Video conferencing and roleplaying

11 Jan

A good friend of mine who lives in the UK and I had recently been discussing the feasibility of roleplaying online via video conferencing. Obviously it can be done, there’s ConstantCon for example that has been running pretty well as far as the session reports would indicate. But my real concern was over the quality of the sessions that could be achieved over video conferencing. Sure, they would never reach the heights of face-to-face roleplaying, but how close could they get?

Last night we played our second session of a weird fantasy session set in inhospitable jungles using Skype and I’m pleased to report that it works pretty well. Thoughts in more detail after the cut.

Sound/video quality

I’ll admit that this very much relies on the bandwidth of the host’s connection. We were using Skype which worked better when the host was in the UK. The second session, that I hosted, was done so via Australia, notorious for our poor bandwidth. Still, over the 3 hour session there were only a few occasions of video lag and screen freezes. These would be isolated to one player at a time, not to everyone.

Sound quality

This was greatly improved through the use of headphones. This avoided our speakers feeding back into the mics on the laptops and cutting off other players as we spoke (a kind of last spoken best heard technical issue). Obviously Skype recommends the use of headphones so this was entirely an issue of our own making.

Dice rolling

While we implicitly trust one another, we all agreed that it would be better if we could see and partake in the highs and lows of one another’s dice results. A bit of digging around on the web and we found the very useful Online Dice Roller which allows you to create chat rooms where each participant can generate results for their character.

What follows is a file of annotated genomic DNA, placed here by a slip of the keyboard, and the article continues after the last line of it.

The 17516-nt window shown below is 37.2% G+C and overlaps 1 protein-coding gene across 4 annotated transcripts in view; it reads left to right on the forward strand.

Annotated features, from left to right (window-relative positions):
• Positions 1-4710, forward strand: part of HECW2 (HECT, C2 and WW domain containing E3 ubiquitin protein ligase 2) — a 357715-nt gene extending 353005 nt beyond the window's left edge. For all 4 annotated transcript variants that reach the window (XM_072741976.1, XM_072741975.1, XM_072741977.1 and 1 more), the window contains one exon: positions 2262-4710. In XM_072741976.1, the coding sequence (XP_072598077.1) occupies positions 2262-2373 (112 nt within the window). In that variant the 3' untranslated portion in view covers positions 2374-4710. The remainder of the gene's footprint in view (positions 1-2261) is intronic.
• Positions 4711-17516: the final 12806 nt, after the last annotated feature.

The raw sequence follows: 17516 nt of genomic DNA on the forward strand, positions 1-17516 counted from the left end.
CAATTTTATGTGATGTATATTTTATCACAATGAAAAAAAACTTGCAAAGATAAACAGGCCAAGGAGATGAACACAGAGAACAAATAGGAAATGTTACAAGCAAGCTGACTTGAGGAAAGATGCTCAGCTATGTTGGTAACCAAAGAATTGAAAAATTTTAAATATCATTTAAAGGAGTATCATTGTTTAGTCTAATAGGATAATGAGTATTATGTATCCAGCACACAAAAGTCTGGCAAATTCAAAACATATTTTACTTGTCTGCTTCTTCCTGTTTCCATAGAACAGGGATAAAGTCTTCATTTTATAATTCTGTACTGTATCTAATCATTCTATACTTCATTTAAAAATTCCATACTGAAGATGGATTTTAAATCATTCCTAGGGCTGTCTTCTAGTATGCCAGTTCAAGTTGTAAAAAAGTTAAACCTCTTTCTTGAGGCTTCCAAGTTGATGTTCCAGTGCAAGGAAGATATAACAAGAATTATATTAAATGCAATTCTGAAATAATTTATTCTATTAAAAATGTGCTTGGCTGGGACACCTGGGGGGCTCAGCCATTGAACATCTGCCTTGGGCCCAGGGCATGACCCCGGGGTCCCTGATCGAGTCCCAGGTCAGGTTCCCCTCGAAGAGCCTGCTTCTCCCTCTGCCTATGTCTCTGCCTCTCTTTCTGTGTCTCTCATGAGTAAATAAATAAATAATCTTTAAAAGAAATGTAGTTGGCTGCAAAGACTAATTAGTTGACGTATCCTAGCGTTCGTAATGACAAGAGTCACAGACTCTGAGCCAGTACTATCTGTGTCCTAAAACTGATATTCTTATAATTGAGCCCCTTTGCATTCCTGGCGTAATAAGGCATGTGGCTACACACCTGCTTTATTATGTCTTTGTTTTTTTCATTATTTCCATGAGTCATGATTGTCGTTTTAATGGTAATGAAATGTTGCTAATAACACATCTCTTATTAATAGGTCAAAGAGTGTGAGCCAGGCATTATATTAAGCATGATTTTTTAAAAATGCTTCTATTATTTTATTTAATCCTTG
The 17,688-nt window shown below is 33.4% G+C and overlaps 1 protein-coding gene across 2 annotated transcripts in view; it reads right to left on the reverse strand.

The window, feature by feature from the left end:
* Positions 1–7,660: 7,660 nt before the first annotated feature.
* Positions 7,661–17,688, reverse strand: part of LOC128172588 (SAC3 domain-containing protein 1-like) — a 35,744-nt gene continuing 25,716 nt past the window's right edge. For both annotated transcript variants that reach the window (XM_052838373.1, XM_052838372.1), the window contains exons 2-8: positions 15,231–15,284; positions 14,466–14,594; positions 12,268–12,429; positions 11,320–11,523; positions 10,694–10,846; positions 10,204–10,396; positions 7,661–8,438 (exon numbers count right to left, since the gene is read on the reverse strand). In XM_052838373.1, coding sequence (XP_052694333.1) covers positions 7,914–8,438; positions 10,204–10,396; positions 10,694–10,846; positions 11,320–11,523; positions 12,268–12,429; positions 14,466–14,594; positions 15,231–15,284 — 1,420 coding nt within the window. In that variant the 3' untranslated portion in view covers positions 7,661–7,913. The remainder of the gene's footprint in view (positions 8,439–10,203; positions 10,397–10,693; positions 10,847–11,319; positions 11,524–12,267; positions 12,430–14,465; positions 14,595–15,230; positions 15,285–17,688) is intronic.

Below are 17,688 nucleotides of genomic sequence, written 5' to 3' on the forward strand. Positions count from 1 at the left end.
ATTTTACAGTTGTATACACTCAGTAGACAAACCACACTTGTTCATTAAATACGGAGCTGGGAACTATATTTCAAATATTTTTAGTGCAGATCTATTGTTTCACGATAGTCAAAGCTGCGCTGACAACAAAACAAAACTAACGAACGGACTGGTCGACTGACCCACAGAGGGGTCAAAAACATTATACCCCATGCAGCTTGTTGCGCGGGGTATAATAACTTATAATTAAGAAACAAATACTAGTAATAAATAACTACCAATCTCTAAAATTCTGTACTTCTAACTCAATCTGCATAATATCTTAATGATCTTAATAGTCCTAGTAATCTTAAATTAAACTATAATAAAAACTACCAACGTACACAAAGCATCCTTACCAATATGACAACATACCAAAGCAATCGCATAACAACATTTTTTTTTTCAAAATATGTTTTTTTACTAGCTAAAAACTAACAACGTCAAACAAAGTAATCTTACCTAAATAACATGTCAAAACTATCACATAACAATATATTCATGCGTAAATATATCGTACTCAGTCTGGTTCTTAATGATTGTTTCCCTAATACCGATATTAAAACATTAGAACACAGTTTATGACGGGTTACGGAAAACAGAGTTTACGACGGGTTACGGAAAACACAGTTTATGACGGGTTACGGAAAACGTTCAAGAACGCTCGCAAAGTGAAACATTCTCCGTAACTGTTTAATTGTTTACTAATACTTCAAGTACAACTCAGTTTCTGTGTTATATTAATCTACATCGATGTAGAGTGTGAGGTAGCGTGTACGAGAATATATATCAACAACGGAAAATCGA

Play aids, character sheets, etc

Character sheets were distributed via email to the GM. Easy. As it was only an initial foray into video conference roleplaying, the GM decided not to distribute handouts. Clearly this could be done via the Skype file send function (sending players JPEGs or PDFs of handouts).

Music

We do like to use music in our roleplaying. Currently we are working on a system for incorporating it into video conference games. We did try having the GM play the tracks in the background as he spoke, but this was either too faint or drowned out what he was saying.

The headphones solution (above) does allow players to each hear their own soundtracks over their laptops without disrupting the audio. We’re thinking a solution might be for the GM to determine a small number of suitable tracks (say 4-6)  and  send out the titles. Each player would then download them from iTunes and load up the music locally on their computers which we’d play as requested.

Conclusion

Overall I’d say that video conferencing-based roleplaying works pretty well. Not a match for the real thing, but much better than we anticipated and certainly the only way players in the UK, Japan and Australia can get a session in. That said I’d like to experiment with Google Video Chat (unlike Skype its free for video conferencing) and see if it has better fidelity than Skype. It might also provide a more useful way of integrating player handouts and the distribution of other materials.

One Response to “Video conferencing and roleplaying”

  1. Patrick January 21, 2012 at 11:01 pm #

    Yes, it worked much better than I expected it would. We should have done it years ago, what with all of us scattered all over the globe. Not the same experience as face-to-face, but a fair approximation, and far far better than not roleplaying at all.

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